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Ask Lisi: Should I ask sister to make an effort with my kids?

You cannot change your sister. You can only control your reaction. And since you know what to expect, prepare yourself to be disappointed.
Advice columnist Lisi Tesher

Dear Lisi: My sister and I have been at odds for a few years. We didn’t see eye-to-eye during the COVID-19 pandemic, and we lived through those years very differently. We’re both married with children, so our thoughts, decisions and actions affected our spouses and our children as well. And we live in different countries.

We have basically agreed to disagree on all topics related to politics, health, marriage and parenting. There’s not much left to talk about, so we don’t talk that much. But I always reach out on birthdays, especially her children’s, and I always send a gift, even if it’s just money or a gift card.

She hasn’t wished me a happy birthday in years, which I can handle. But she also hasn’t wished my children a happy birthday and that makes me mad! Two are twins, and their 10th birthday is coming up next month.

Should I reach out and remind my sister? Should I tell her how important it is to me that she contact them? Or do I let it go?


You cannot change your sister’s attitudes or behaviour. You know that. What’s important to you seemingly isn’t important to her. Or maybe it is, but she pretends it isn’t just to enrage you.

Either way, you can’t control her actions. You can only control your reaction. And since you know what to expect, prepare yourself to be disappointed, so that when the time comes, you’re not.

Celebrate your twins and forget about what your sister is missing. It’s not your problem.

Reader’s Commentary: “About three years ago, I started to try some online dating sites. I have now tested three different sites. I don’t know if due to my age (over 65) people don’t feel the need to be courteous or ethical, or sometimes even legal.

“I have received numerous approaches from ‘ladies’ (at least according to their photos and profile) from the northwest United States (WA, ID, MT, OR). None are legit. I challenge each by questioning if they would consider relocating to Canada. I basically receive two types of replies: 1) little over half delete the connection immediately, or 2) start the ‘you seem like a generous guy’ routine, clearly attempting to start romance scam. These latter I report, but nothing seems to change.

“However, for those who seem genuine and of reasonable proximity, I am increasingly questioning. Why subscribe if you don’t intend to be active? I have gotten into the routine, on all three sites I have tried, to just delete if shown no activity of any kind for a month.

“Then the other group who are active don’t respond at all. I have even added to my profile a request that if they’re not interested, they could please delete the connection. Basically, I don’t want to be left hanging. But still, most just do nothing. What is the purpose of such dating sites?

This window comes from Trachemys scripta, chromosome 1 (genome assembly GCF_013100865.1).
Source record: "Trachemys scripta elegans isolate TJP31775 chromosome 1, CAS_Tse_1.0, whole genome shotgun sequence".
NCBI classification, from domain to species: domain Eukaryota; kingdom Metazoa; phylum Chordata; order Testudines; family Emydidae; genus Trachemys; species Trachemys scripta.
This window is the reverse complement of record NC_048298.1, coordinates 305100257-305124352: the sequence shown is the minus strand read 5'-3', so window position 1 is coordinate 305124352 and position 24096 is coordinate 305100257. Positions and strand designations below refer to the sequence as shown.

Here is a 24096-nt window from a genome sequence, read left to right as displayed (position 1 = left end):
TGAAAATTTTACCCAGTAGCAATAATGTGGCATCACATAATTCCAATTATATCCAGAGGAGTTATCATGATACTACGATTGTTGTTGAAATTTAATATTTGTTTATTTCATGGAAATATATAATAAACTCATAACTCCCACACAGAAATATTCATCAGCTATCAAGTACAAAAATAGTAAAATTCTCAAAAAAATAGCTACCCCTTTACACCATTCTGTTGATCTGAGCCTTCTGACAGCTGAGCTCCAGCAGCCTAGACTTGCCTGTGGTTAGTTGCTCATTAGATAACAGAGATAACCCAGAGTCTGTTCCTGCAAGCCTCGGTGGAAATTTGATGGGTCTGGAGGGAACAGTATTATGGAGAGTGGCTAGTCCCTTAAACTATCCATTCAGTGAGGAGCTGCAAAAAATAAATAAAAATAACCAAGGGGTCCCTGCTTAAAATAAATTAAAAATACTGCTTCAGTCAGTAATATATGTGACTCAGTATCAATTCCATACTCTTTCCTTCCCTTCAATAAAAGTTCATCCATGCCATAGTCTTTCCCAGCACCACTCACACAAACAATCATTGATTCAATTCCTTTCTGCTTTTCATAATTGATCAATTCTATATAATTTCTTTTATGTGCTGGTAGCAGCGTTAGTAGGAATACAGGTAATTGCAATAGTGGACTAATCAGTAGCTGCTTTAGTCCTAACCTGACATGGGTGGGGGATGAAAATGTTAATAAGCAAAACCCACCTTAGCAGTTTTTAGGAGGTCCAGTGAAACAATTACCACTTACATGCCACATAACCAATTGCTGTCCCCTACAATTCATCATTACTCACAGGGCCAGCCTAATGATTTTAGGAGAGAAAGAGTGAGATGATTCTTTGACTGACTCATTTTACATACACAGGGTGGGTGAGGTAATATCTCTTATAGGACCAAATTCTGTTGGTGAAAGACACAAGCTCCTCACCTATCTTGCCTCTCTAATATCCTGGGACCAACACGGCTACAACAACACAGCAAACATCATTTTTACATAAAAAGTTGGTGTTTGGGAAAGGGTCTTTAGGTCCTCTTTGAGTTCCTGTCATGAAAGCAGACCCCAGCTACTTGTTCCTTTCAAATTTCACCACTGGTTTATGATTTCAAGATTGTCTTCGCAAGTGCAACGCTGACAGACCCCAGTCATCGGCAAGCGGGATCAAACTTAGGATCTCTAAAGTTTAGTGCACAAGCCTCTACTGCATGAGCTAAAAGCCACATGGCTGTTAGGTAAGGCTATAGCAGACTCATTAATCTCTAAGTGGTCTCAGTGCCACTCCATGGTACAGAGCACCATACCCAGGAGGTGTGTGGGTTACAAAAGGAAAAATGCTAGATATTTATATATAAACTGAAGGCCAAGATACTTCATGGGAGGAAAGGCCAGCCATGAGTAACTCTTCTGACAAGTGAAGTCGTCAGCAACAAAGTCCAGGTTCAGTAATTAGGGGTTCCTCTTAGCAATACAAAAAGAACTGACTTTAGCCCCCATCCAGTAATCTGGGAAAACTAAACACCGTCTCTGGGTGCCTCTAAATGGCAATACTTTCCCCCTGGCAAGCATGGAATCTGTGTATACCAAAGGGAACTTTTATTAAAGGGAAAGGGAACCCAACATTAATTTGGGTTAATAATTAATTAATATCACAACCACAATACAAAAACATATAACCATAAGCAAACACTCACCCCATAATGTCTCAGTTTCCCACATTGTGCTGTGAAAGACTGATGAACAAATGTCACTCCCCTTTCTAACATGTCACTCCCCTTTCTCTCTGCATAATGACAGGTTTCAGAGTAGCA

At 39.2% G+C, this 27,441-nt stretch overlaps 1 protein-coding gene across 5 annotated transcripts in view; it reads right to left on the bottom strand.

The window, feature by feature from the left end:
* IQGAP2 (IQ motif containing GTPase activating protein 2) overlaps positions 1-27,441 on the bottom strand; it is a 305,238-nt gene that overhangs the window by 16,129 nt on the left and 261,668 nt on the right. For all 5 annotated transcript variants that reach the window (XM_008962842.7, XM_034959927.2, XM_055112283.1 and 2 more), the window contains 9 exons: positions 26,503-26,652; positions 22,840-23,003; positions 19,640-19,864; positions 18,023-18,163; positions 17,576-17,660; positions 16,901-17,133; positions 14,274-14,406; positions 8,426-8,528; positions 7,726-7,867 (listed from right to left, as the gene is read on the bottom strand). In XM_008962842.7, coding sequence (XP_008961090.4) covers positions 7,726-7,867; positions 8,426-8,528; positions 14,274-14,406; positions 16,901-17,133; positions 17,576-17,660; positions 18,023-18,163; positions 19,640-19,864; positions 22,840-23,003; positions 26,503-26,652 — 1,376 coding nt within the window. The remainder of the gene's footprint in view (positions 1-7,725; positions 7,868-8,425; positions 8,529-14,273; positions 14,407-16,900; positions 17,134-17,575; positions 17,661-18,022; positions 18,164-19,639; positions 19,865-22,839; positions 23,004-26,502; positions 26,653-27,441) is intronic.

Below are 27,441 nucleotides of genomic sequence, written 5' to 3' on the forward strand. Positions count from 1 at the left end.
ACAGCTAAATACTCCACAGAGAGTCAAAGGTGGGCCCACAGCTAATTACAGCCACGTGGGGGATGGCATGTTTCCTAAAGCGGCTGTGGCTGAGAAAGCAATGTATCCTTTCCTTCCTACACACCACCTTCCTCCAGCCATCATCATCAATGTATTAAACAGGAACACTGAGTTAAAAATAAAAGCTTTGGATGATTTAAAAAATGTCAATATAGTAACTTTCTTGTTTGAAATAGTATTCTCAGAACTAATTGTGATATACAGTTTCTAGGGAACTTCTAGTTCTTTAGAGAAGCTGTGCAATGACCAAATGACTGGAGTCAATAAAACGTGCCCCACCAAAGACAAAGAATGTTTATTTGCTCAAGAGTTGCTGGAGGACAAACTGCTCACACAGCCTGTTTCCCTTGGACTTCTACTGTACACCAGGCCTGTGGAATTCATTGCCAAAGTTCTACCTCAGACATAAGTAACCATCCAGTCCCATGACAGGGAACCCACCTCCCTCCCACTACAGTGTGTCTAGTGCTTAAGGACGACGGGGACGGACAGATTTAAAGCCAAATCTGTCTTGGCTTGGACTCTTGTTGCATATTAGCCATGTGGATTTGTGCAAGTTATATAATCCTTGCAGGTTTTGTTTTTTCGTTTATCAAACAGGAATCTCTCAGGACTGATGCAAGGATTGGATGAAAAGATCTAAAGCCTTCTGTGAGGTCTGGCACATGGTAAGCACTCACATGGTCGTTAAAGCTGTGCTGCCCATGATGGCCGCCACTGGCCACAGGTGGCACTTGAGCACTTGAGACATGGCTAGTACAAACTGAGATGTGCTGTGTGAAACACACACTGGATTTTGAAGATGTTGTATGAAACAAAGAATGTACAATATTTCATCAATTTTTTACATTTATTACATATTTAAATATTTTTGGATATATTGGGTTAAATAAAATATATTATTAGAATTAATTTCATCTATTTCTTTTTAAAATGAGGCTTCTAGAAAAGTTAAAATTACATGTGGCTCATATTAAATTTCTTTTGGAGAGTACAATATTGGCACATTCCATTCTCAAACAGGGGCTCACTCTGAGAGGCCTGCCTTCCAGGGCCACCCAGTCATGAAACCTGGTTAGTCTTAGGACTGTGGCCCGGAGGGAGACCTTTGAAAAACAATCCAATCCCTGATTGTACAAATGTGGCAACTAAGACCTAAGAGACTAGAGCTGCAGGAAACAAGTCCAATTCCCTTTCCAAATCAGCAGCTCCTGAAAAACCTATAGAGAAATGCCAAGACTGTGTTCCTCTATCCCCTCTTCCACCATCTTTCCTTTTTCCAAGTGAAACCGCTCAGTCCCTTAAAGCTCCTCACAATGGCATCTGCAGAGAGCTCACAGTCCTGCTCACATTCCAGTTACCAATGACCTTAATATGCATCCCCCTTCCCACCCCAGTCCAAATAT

“Just to be clear, I do practice what I preach. When I receive an invitation or ‘smile,’ I immediately do one of two things: 1) I either respond, or 2) I disconnect if I don’t feel a match. I don’t want to leave anyone hanging.

“I have had numerous interactions with the site administrators. My conclusion is now that they really don’t care as long as they keep receiving subscription fees. The proof of this has been the sob email I receive from each administrator when I advise that I won’t be renewing. Unfortunately, I gave into one, with the experience that the second subscription had even less relevant activity.

“Just wondering of other readers’ experiences, especially those over 65. I’m going to try speed-dating soon. No more online dating sites for me.”

Senior Dater

FEEDBACK Regarding the guys who didn’t mention their girlfriends to their female friend (Feb. 9):

Reader — “It sounds likely that neither of these guys wanted to destroy their genuine and good friendship. How many times do you hear stories about the ‘mistake’ a guy made when he tried to push a friendship towards romance?

“But my question is, did she even try to send out any signals that she may have been interested? Or was she afraid of the same thing happening?

“Not all relationships between males and females are meant to be romantic. Some are just meant to be really good friendships.”

Lisi – The same applies to relationships between people of the same gender. Gender isn’t the issue. If a person has stronger feelings toward another that are not reciprocated, it can – and often does – change the nature of the original relationship. It’s happened to me with both men and women.

Lisi Tesher is an advice columnist based in Toronto. Send your questions to [email protected]